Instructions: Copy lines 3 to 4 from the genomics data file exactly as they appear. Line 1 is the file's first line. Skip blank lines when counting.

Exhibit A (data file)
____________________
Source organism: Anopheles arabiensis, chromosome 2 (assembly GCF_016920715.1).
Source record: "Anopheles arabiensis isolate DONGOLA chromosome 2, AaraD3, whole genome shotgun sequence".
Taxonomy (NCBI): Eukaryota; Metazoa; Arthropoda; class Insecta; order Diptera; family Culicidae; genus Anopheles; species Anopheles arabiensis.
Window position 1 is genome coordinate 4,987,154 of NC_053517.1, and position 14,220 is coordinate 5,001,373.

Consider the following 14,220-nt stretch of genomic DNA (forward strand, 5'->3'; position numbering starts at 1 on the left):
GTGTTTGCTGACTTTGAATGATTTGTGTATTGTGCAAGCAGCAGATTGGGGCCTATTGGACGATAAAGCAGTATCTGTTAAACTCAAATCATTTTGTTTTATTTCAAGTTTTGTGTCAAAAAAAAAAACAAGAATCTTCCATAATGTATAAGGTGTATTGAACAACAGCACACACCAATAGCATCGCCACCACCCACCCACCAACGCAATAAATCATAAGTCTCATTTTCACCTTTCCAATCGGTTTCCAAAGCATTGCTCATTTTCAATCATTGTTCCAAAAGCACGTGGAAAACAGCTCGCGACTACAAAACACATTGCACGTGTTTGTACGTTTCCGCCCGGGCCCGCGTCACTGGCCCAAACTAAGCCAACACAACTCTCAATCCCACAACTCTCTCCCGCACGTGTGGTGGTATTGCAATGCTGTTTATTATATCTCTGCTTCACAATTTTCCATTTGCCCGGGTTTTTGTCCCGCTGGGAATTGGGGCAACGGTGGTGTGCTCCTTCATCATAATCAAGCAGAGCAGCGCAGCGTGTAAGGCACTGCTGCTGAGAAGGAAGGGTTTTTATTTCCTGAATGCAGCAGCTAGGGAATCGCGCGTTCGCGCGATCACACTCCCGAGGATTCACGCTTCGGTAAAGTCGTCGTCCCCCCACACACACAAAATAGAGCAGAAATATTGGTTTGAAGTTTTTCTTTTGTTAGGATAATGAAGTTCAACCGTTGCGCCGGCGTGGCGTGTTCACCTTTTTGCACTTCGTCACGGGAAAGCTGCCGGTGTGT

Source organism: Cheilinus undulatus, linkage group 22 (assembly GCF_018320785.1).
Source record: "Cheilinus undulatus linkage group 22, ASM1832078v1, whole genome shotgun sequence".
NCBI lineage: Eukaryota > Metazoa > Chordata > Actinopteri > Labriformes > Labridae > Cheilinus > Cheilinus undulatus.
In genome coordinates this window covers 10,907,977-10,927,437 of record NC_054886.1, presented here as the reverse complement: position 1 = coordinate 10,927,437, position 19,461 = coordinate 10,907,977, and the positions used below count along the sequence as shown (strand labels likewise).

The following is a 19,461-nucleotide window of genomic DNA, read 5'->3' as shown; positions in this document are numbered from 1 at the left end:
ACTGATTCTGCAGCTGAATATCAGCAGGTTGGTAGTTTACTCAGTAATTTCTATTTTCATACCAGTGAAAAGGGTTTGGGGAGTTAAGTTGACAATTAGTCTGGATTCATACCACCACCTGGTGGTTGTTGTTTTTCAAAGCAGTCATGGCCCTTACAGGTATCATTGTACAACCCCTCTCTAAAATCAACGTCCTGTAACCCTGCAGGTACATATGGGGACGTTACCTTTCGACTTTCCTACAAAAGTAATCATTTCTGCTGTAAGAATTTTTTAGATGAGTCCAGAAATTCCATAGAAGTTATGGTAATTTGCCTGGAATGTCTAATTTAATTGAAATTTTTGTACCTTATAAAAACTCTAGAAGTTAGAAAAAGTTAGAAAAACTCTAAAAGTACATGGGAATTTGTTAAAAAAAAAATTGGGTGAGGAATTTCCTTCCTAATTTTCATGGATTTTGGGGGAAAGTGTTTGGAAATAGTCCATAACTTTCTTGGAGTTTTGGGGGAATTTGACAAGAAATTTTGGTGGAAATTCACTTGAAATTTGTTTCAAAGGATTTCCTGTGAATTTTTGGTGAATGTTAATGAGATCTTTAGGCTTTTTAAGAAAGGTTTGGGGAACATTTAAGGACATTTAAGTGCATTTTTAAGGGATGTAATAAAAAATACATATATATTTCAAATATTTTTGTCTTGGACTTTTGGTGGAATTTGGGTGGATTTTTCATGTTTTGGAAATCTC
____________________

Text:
Taxonomy (NCBI): Eukaryota; Metazoa; Arthropoda; class Insecta; order Diptera; family Culicidae; genus Anopheles; species Anopheles arabiensis.
Window position 1 is genome coordinate 4,987,154 of NC_053517.1, and position 14,220 is coordinate 5,001,373.